For 1916, Spalding confirms on 17 January 1916, that “the home and traveling uniforms are to be made exactly like the ones purchased from us last year-same quality of cloth and same style lettering on the shirts and caps.”

1917: Spalding confirms on 16 January 1917, that “Home Uniforms to be white with narrow black stripe; traveling Uniform to be gray with dark stripe, same as furnished last year. The shirts of both suits to be made the same quality, but a little lighter grade than the pants, owing to the fact that it is not necessary to have the shirts too heavy and they will be much cooler in the summer, the lighter grade wearing just as well as the heavy. The shirts are to be lettered “CREDS”, color of the lettering cardinal red. The sleeves are to be three quarter length, shirts to have Military collar to be button front.”

By 1920, Goldsmith still appears to be in the strong “try mine” mode. On 16 July 1920, they informed the Reds that if the Cincinnati ball club took the National League pennant in 1920, they will “gratis the Cincinnati Reds Base Ball Club, one set of Major League Uniforms.” The Reds were to be given their choice of home or roads. Too bad for both the Reds and Goldsmith, but Cincinnati failed to repeat in 1920.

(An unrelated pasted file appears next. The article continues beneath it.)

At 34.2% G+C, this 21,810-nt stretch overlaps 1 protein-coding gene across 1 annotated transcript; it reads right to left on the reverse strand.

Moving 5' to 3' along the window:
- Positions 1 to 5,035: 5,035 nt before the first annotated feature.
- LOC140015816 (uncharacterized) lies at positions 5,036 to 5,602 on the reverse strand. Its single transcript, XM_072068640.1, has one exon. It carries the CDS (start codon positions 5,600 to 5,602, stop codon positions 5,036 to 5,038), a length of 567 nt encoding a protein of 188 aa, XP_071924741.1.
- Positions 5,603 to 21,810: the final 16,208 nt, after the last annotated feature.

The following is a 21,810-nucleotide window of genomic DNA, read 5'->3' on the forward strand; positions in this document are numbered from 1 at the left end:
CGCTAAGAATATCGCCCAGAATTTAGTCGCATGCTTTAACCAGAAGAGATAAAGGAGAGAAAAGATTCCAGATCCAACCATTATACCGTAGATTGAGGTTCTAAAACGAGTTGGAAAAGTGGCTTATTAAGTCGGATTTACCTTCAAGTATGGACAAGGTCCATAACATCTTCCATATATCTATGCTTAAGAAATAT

1926 appears to have been a year in which the Reds obtained uniforms from both Spalding and Goldsmith. On 26 December 1926, the Cincinnati Reds informed the Goldsmith Company that “the uniforms you made for our team last year were very inferior to the Spalding, in fact, so much so that all of the players complained about them.” Herrmann closed the letter with “I am afraid under the conditions as they exist that I will not be able to help you in this matter for the coming year.”

So what are the take-away’s in looking at Cincinnati Reds uniforms for the first quarter of the 20th Century if they are seen as a typical ball club for the period:

-Data seems to reinforce Spalding’s dominance of the uniform market.

-Manufacturers made regular annual solicitations to the ball clubs to promote their products.

-Home town pressure/preference did come into play at times. This played out in Boston with Horace Partridge and Wright & Ditson. Later the same thing would be seen in St. Louis with Rawlings and in Chicago with Wilson.

-At least for pre-1920, orders appear to be for one set of home and one set of roads. This helps to explain why we can see multiple styles of uniforms worn by teams in a single given year.

-Players were in fact measured for uniforms and offered options on certain features at times such as sleeve style, or what side of the rear of the pants they would like the pocket to be placed. While the pocket may not seem like a big deal, gloves of time were often stuffed into them when not left on the playing field.

-There may be styles out there we didn’t know existed, even only in form of proposed offerings.

-There is still much we don’t know and may likely never know.

As always, enjoy what you collect and collect what you enjoy.